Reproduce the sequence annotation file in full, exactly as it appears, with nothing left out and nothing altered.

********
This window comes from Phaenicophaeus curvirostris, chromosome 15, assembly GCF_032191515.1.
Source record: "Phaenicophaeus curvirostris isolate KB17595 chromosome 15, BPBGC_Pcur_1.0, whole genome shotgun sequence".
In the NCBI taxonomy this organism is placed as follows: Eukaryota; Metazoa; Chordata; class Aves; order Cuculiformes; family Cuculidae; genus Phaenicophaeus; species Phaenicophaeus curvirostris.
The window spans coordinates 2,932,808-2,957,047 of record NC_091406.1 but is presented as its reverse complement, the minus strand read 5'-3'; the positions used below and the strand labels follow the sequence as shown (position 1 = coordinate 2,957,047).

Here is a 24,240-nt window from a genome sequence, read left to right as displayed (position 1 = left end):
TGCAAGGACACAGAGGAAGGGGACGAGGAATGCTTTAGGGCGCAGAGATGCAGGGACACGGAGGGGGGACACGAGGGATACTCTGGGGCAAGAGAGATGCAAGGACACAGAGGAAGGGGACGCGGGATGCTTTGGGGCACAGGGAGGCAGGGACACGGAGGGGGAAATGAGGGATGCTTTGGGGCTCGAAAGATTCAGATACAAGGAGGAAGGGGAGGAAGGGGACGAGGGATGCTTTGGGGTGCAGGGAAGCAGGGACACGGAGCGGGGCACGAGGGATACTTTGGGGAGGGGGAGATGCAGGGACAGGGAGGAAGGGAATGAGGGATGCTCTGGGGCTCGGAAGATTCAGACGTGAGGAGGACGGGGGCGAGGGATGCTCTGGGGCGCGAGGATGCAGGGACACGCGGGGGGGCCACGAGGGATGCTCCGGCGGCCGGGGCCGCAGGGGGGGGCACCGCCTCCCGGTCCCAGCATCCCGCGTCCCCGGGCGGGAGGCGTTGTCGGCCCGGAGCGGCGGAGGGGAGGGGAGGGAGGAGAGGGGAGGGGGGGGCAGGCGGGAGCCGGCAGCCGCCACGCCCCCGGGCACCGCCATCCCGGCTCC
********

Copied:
This window comes from Phaenicophaeus curvirostris, chromosome 15, assembly GCF_032191515.1.
Source record: "Phaenicophaeus curvirostris isolate KB17595 chromosome 15, BPBGC_Pcur_1.0, whole genome shotgun sequence".
In the NCBI taxonomy this organism is placed as follows: Eukaryota; Metazoa; Chordata; class Aves; order Cuculiformes; family Cuculidae; genus Phaenicophaeus; species Phaenicophaeus curvirostris.
The window spans coordinates 2,932,808-2,957,047 of record NC_091406.1 but is presented as its reverse complement, the minus strand read 5'-3'; the positions used below and the strand labels follow the sequence as shown (position 1 = coordinate 2,957,047).

Here is a 24,240-nt window from a genome sequence, read left to right as displayed (position 1 = left end):
TGCAAGGACACAGAGGAAGGGGACGAGGAATGCTTTAGGGCGCAGAGATGCAGGGACACGGAGGGGGGACACGAGGGATACTCTGGGGCAAGAGAGATGCAAGGACACAGAGGAAGGGGACGCGGGATGCTTTGGGGCACAGGGAGGCAGGGACACGGAGGGGGAAATGAGGGATGCTTTGGGGCTCGAAAGATTCAGATACAAGGAGGAAGGGGAGGAAGGGGACGAGGGATGCTTTGGGGTGCAGGGAAGCAGGGACACGGAGCGGGGCACGAGGGATACTTTGGGGAGGGGGAGATGCAGGGACAGGGAGGAAGGGAATGAGGGATGCTCTGGGGCTCGGAAGATTCAGACGTGAGGAGGACGGGGGCGAGGGATGCTCTGGGGCGCGAGGATGCAGGGACACGCGGGGGGGCCACGAGGGATGCTCCGGCGGCCGGGGCCGCAGGGGGGGGCACCGCCTCCCGGTCCCAGCATCCCGCGTCCCCGGGCGGGAGGCGTTGTCGGCCCGGAGCGGCGGAGGGGAGGGGAGGGAGGAGAGGGGAGGGGGGGGCAGGCGGGAGCCGGCAGCCGCCACGCCCCCGGGCACCGCCATCCCGGCTCC